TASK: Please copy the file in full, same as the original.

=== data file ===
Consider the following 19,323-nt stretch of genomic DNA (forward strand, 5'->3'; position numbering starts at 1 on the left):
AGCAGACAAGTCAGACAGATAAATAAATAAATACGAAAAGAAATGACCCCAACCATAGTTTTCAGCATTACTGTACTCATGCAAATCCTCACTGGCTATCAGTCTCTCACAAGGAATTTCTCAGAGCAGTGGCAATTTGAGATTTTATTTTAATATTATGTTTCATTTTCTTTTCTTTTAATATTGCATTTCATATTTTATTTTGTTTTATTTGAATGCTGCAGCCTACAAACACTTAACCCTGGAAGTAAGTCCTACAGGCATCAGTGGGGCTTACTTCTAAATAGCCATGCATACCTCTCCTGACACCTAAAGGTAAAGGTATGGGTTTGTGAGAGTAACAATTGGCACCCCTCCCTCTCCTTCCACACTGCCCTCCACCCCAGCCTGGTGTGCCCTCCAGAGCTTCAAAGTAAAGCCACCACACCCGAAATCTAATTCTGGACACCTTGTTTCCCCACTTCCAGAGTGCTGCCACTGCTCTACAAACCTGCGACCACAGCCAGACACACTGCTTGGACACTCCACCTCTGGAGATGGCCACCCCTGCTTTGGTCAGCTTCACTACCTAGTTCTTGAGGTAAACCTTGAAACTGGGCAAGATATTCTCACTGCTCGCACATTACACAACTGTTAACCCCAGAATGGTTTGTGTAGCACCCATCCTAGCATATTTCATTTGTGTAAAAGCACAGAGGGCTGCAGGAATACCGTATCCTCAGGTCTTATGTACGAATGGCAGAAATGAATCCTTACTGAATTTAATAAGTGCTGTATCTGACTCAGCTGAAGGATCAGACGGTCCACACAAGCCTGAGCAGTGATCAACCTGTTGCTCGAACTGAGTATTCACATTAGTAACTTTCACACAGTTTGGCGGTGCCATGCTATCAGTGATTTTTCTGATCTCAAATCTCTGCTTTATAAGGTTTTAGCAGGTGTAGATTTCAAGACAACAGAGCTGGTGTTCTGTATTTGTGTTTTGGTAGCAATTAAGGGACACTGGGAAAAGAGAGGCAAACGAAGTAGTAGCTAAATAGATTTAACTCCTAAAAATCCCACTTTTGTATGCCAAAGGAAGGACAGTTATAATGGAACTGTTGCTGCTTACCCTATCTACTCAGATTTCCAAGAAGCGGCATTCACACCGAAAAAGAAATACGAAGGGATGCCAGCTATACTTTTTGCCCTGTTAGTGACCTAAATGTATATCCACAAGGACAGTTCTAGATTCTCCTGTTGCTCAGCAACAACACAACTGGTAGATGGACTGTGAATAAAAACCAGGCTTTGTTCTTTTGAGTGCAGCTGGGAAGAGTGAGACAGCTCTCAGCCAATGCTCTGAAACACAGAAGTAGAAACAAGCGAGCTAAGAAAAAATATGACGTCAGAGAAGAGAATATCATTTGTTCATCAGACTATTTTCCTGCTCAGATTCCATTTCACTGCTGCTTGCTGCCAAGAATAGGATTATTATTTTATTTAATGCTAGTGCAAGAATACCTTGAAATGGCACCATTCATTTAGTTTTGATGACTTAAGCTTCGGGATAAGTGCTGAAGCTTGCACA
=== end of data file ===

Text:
Consider the following 19,323-nt stretch of genomic DNA (forward strand, 5'->3'; position numbering starts at 1 on the left):
AGCAGACAAGTCAGACAGATAAATAAATAAATACGAAAAGAAATGACCCCAACCATAGTTTTCAGCATTACTGTACTCATGCAAATCCTCACTGGCTATCAGTCTCTCACAAGGAATTTCTCAGAGCAGTGGCAATTTGAGATTTTATTTTAATATTATGTTTCATTTTCTTTTCTTTTAATATTGCATTTCATATTTTATTTTGTTTTATTTGAATGCTGCAGCCTACAAACACTTAACCCTGGAAGTAAGTCCTACAGGCATCAGTGGGGCTTACTTCTAAATAGCCATGCATACCTCTCCTGACACCTAAAGGTAAAGGTATGGGTTTGTGAGAGTAACAATTGGCACCCCTCCCTCTCCTTCCACACTGCCCTCCACCCCAGCCTGGTGTGCCCTCCAGAGCTTCAAAGTAAAGCCACCACACCCGAAATCTAATTCTGGACACCTTGTTTCCCCACTTCCAGAGTGCTGCCACTGCTCTACAAACCTGCGACCACAGCCAGACACACTGCTTGGACACTCCACCTCTGGAGATGGCCACCCCTGCTTTGGTCAGCTTCACTACCTAGTTCTTGAGGTAAACCTTGAAACTGGGCAAGATATTCTCACTGCTCGCACATTACACAACTGTTAACCCCAGAATGGTTTGTGTAGCACCCATCCTAGCATATTTCATTTGTGTAAAAGCACAGAGGGCTGCAGGAATACCGTATCCTCAGGTCTTATGTACGAATGGCAGAAATGAATCCTTACTGAATTTAATAAGTGCTGTATCTGACTCAGCTGAAGGATCAGACGGTCCACACAAGCCTGAGCAGTGATCAACCTGTTGCTCGAACTGAGTATTCACATTAGTAACTTTCACACAGTTTGGCGGTGCCATGCTATCAGTGATTTTTCTGATCTCAAATCTCTGCTTTATAAGGTTTTAGCAGGTGTAGATTTCAAGACAACAGAGCTGGTGTTCTGTATTTGTGTTTTGGTAGCAATTAAGGGACACTGGGAAAAGAGAGGCAAACGAAGTAGTAGCTAAATAGATTTAACTCCTAAAAATCCCACTTTTGTATGCCAAAGGAAGGACAGTTATAATGGAACTGTTGCTGCTTACCCTATCTACTCAGATTTCCAAGAAGCGGCATTCACACCGAAAAAGAAATACGAAGGGATGCCAGCTATACTTTTTGCCCTGTTAGTGACCTAAATGTATATCCACAAGGACAGTTCTAGATTCTCCTGTTGCTCAGCAACAACACAACTGGTAGATGGACTGTGAATAAAAACCAGGCTTTGTTCTTTTGAGTGCAGCTGGGAAGAGTGAGACAGCTCTCAGCCAATGCTCTGAAACACAGAAGTAGAAACAAGCGAGCTAAGAAAAAATATGACGTCAGAGAAGAGAATATCATTTGTTCATCAGACTATTTTCCTGCTCAGATTCCATTTCACTGCTGCTTGCTGCCAAGAATAGGATTATTATTTTATTTAATGCTAGTGCAAGAATACCTTGAAATGGCACCATTCATTTAGTTTTGATGACTTAAGCTTCGGGATAAGTGCTGAAGCTTGCACA